Just read the ingredients, put a bottle of French white on ice and slice the bread. This is a late Sunday lunch and snooze wrapped up.


2 tbsp extra virgin olive oil
2 eschallots, finely minced
4 medium tomatoes (peeled, cored, seeded and chopped)
½ c crème fraiche (I used double cream for sake of avoiding a delicatessen)
4 salmon fillets, with skin attached
1 large bunch of fresh basil, minced


  1. Preheat the oven to 165c.
  2. Heat 1 tbsp of oil in a skillet or solid saucepan. When the oil is hot, though not smoking, add the eschallots and sauté until soft, but not browned; around 2 – 3 minutes. Add the tomatoes and continue cooking until much of the liquid has cooked away; about 10 minutes. Reduce the heat to low and add the crème fraiche. Cook just long enough to heat the cream, and set aside.
  3. Brush the salmon and skin with the remaining oil. Heat an oven-proof pan over a medium-high heat. (The best way to achieve a crispy skin is to use a copper or metal bottomed pan, ensuring the fish is sufficiently oiled, and pressing the skin into the heat for 20 seconds.)
  4. Adding no oil, cook the salmon, skin down for 2 minutes. Season with salt. Turn the salmon over and cook for 2 more minutes, seasoning with salt again.
  5. Transfer the pan to the oven and bake for 5 minutes or until opaque.
  6. To serve, stir the basil into the sauce. Spoon several tablespoons of sauce in the middle of the plate and place the salmon on top of the sauce. A crack of pepper and serve with crusty bread.

Rick Stein’s Escalopes of Salmon with a Champagne and Chive sauce

Serves: 4

Got you at Champagne right?

Classic Rick Stein at his best, Nat and I served this at a lunch with our parents and it was a homerun; ditto the meeting of parents.

Apart from the delicacy and taste of this recipe, best is that you can make most of the sauce in advance, giving plenty of opportunity to fend off the continual barrage of humiliating stories being gleefully shot across your bows by parents:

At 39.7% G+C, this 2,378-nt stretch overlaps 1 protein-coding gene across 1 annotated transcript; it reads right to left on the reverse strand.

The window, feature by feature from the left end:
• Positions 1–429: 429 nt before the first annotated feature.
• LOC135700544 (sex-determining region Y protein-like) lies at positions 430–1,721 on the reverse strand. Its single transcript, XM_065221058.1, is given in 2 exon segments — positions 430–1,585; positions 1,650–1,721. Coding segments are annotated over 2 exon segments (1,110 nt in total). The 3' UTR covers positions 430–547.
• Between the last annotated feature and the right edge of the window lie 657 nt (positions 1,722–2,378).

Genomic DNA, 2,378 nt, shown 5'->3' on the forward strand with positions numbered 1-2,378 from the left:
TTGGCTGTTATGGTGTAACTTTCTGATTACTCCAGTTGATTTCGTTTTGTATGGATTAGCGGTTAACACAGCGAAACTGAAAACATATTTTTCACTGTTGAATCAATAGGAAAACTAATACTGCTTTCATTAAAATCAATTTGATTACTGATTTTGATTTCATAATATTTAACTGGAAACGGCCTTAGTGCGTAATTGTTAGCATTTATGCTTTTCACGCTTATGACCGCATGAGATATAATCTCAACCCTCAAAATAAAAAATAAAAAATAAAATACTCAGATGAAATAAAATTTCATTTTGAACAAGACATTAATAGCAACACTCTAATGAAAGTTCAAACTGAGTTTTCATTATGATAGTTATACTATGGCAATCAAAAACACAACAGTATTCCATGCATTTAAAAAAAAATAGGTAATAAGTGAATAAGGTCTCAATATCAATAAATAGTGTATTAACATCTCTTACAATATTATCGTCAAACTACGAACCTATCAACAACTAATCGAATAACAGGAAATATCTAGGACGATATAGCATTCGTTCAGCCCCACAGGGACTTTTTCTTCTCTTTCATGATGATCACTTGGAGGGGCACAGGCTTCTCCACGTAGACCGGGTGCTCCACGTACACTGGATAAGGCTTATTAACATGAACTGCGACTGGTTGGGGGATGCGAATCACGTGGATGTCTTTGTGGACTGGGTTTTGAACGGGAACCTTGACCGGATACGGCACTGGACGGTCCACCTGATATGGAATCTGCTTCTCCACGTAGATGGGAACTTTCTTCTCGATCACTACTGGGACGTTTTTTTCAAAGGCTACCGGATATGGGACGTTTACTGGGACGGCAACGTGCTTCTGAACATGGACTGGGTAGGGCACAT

“I remember when Robert wrote off a car…”

“Ha, that’s nothing, I remember when Natalie wrote of a yacht…”

“Tiny compared to when Robert…”


750gm salmon fillet
2 tbsp sunflower oil

Champagne and chive sauce

30g unsalted butter
1 French shallot, finely chopped
100ml champagne + 1tbsp
600ml fish stock
½ tsp caster sugar
50ml double cream
2 tsp chopped chives


  1. Cut the salmon fillet into 12 escalopes; slices length ways, around half a centimeter thick. Brush each one with oil, season with a little salt and lay on a slightly oiled tray.
  2. Melt 10gm of the butter in a medium-sized saucepan. Add 1 finely chopped shallot and cook gently without colouring, until soft. Add 100ml of champagne and boil for 2 minutes. Add the fish stock and the sugar and boil rapidly until reduced by three-quarters. Add the double cream, bring back to the boil and then simmer until it has reached a good sauce consistency.
  3. Keep warm (whilst defending your reputation).
  4. Whisk together another 50ml double cream with 1 tbsp champagne and the chives until it forms soft peaks.
  5. When you are ready to serve, pre-heat the grill to high and bring the sauce back to the boil, whisk in 20gm butter, then the whipped cream mixture.
  6. Grill (or pan fry) the salmon for 30 seconds per side until just firm.